Iconic Japanese antenna shrunk to the nano-scale
Apr 8, 2010 2 comments
Researchers in Japan have built a nano-scale version of the classic antenna used to pick up TV signals in millions of homes around the world. The device, which is based on the "Yagi-Uda" antenna, could lead to novel sensors by manipulating the light emitted by individual molecules.
The Yagi-Uda antenna was invented by Japanese scientists in 1926 to overcome signal degradation, which can be a problem of radio signals degrading when transmitted over long distances. It was used by the British with radar during the Second World War and went on to become the standard antenna for transmitting and receiving television signals.
Key to the classic design is "parasitic elements", made from strips of electrical conductors. These elements induce currents in the presence of a radio signal, which, in turn, generate secondary radio signals that can be transmitted in the same direction as the original signal. The same principle works in reverse so the antenna can boost a signal when receiving information.
Yutaka Kadoya and his colleagues at Hiroshima University have adapted the Yagi-Uda design to control light at the nano-scale by replacing the conducting strips with an array of five gold nanorods. The nanorods are aligned in such a way that incoming light manages to trigger plasmons in the gold surface – that is collective wavelike motions of billions of electrons – to resonate and emit secondary light in the same direction. The researchers demonstrate the technique for red light, which has a wavelength of 662 nm.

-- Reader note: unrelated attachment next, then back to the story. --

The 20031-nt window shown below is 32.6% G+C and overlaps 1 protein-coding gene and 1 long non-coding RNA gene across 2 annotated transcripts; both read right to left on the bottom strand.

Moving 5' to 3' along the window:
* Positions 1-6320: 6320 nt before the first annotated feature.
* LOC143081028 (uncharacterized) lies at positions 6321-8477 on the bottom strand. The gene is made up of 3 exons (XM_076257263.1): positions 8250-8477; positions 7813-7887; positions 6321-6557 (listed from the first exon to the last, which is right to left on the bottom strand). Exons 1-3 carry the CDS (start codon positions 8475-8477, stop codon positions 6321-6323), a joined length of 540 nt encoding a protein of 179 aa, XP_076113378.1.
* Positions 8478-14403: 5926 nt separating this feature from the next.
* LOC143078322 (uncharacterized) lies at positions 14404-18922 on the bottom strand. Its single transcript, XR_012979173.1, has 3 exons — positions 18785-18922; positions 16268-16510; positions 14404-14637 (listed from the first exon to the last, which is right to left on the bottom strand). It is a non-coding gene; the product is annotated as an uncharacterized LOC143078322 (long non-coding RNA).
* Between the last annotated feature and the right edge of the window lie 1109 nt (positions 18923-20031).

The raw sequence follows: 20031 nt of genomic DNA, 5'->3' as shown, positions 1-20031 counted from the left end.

"The scale does not affect the phenomena due to the scaling principle in Maxwell's equations – the reduction in size simply leads to a reduction of the relevant wavelength of the waves," says Kadoya.
Geoffroy Lerosey, a materials scientist at the Institut Langevin – ESPCI, in France, is impressed that the researchers have been able to adapt a macro-scale design and apply it to the nano-scale. "Thinking about downscaling a system is not that hard," he says. "But doing so and being able to experimentally demonstrate it is definitely much more complicated, given the difficulties that one experiences with nanostructures."
The researchers believe that controlling light signals at this scale could lead to new sensors that couple to light-emitting particles, such as fluorescent molecules, which are already used for imaging and detecting in the health sciences. They intend to develop the research by seeking ways of integrating fluorescent molecules into their device.
This research is published in Nature Photonics.
About the author
James Dacey is a reporter for physicsworld.com